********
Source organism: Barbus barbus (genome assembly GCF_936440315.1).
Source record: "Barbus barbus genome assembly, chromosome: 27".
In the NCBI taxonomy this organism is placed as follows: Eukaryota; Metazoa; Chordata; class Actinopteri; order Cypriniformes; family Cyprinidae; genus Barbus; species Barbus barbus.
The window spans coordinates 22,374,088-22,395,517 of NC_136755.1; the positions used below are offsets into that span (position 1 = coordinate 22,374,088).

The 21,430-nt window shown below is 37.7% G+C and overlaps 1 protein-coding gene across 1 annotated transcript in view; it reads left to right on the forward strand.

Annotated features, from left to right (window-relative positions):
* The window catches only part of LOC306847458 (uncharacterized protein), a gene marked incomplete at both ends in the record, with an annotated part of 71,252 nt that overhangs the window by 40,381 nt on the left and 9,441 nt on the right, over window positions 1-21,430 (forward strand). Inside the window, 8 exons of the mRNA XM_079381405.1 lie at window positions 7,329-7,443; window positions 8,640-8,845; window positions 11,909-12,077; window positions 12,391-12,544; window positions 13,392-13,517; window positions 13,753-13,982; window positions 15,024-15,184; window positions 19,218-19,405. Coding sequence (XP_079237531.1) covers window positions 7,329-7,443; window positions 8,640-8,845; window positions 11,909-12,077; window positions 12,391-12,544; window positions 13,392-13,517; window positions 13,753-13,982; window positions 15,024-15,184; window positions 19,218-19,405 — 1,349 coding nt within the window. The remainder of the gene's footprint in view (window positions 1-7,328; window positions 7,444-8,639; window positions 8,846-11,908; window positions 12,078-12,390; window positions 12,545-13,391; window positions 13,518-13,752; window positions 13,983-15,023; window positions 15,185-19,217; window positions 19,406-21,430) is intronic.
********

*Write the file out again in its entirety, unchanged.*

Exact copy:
Source organism: Barbus barbus (genome assembly GCF_936440315.1).
Source record: "Barbus barbus genome assembly, chromosome: 27".
In the NCBI taxonomy this organism is placed as follows: Eukaryota; Metazoa; Chordata; class Actinopteri; order Cypriniformes; family Cyprinidae; genus Barbus; species Barbus barbus.
The window spans coordinates 22,374,088-22,395,517 of NC_136755.1; the positions used below are offsets into that span (position 1 = coordinate 22,374,088).

The 21,430-nt window shown below is 37.7% G+C and overlaps 1 protein-coding gene across 1 annotated transcript in view; it reads left to right on the forward strand.

Annotated features, from left to right (window-relative positions):
* The window catches only part of LOC306847458 (uncharacterized protein), a gene marked incomplete at both ends in the record, with an annotated part of 71,252 nt that overhangs the window by 40,381 nt on the left and 9,441 nt on the right, over window positions 1-21,430 (forward strand). Inside the window, 8 exons of the mRNA XM_079381405.1 lie at window positions 7,329-7,443; window positions 8,640-8,845; window positions 11,909-12,077; window positions 12,391-12,544; window positions 13,392-13,517; window positions 13,753-13,982; window positions 15,024-15,184; window positions 19,218-19,405. Coding sequence (XP_079237531.1) covers window positions 7,329-7,443; window positions 8,640-8,845; window positions 11,909-12,077; window positions 12,391-12,544; window positions 13,392-13,517; window positions 13,753-13,982; window positions 15,024-15,184; window positions 19,218-19,405 — 1,349 coding nt within the window. The remainder of the gene's footprint in view (window positions 1-7,328; window positions 7,444-8,639; window positions 8,846-11,908; window positions 12,078-12,390; window positions 12,545-13,391; window positions 13,518-13,752; window positions 13,983-15,023; window positions 15,185-19,217; window positions 19,406-21,430) is intronic.